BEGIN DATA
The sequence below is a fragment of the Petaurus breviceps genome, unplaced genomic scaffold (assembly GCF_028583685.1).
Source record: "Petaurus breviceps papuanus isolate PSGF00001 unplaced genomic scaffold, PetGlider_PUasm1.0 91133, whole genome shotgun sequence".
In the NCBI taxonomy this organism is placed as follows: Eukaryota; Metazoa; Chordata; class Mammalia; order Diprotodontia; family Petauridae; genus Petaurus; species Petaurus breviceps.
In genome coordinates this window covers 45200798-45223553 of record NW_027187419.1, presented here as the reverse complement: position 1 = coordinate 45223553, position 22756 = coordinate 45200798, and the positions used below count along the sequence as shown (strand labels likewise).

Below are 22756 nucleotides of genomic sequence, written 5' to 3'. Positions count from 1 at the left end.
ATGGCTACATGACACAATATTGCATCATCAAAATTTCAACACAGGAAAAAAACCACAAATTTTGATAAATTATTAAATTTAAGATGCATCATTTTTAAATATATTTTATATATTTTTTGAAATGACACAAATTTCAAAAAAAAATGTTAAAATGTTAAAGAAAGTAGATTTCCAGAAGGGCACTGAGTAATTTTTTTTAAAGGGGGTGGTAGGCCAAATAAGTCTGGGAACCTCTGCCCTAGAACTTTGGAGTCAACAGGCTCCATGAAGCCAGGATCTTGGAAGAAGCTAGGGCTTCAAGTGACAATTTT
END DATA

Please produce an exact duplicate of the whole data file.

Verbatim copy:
The sequence below is a fragment of the Petaurus breviceps genome, unplaced genomic scaffold (assembly GCF_028583685.1).
Source record: "Petaurus breviceps papuanus isolate PSGF00001 unplaced genomic scaffold, PetGlider_PUasm1.0 91133, whole genome shotgun sequence".
In the NCBI taxonomy this organism is placed as follows: Eukaryota; Metazoa; Chordata; class Mammalia; order Diprotodontia; family Petauridae; genus Petaurus; species Petaurus breviceps.
In genome coordinates this window covers 45200798-45223553 of record NW_027187419.1, presented here as the reverse complement: position 1 = coordinate 45223553, position 22756 = coordinate 45200798, and the positions used below count along the sequence as shown (strand labels likewise).

Below are 22756 nucleotides of genomic sequence, written 5' to 3'. Positions count from 1 at the left end.
ATGGCTACATGACACAATATTGCATCATCAAAATTTCAACACAGGAAAAAAACCACAAATTTTGATAAATTATTAAATTTAAGATGCATCATTTTTAAATATATTTTATATATTTTTTGAAATGACACAAATTTCAAAAAAAAATGTTAAAATGTTAAAGAAAGTAGATTTCCAGAAGGGCACTGAGTAATTTTTTTTAAAGGGGGTGGTAGGCCAAATAAGTCTGGGAACCTCTGCCCTAGAACTTTGGAGTCAACAGGCTCCATGAAGCCAGGATCTTGGAAGAAGCTAGGGCTTCAAGTGACAATTTT